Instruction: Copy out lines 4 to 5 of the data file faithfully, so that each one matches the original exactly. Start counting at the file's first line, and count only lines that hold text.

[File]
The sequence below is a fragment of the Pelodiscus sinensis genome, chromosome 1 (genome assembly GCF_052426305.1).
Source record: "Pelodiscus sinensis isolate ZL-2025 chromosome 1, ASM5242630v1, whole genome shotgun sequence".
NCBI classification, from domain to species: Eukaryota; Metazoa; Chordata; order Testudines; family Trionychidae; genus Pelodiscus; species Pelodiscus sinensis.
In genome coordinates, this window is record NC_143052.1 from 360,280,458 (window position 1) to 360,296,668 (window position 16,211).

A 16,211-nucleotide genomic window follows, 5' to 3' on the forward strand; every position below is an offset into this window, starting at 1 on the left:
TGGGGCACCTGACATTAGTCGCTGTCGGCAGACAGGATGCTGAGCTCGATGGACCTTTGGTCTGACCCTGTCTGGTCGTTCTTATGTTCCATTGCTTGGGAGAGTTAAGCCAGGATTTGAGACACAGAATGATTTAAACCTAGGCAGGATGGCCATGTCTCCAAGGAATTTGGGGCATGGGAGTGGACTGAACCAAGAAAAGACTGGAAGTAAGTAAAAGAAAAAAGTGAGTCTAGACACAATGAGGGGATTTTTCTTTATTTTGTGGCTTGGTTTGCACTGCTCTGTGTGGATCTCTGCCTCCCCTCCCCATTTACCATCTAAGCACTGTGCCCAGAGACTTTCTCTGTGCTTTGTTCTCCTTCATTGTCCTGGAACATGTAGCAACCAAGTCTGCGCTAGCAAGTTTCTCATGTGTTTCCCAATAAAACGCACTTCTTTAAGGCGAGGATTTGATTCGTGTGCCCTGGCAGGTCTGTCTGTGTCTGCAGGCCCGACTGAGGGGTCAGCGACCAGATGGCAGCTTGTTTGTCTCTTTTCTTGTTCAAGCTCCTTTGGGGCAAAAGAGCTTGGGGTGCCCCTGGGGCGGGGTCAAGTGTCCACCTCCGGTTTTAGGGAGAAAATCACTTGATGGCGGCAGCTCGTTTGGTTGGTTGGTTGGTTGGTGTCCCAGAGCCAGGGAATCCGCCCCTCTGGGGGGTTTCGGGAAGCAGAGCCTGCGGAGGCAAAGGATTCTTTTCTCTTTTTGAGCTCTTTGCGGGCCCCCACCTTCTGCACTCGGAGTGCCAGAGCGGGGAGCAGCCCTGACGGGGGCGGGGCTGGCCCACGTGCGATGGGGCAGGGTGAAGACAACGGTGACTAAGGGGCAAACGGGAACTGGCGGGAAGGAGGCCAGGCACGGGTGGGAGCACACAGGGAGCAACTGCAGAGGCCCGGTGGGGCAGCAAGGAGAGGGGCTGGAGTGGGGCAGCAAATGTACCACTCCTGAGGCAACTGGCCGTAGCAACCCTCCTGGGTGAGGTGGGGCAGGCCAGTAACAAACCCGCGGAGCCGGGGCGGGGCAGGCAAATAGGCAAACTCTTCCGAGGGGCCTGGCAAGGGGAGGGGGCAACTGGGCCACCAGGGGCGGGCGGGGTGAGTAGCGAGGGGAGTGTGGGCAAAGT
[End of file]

In genome coordinates, this window is record NC_143052.1 from 360,280,458 (window position 1) to 360,296,668 (window position 16,211).

A 16,211-nucleotide genomic window follows, 5' to 3' on the forward strand; every position below is an offset into this window, starting at 1 on the left: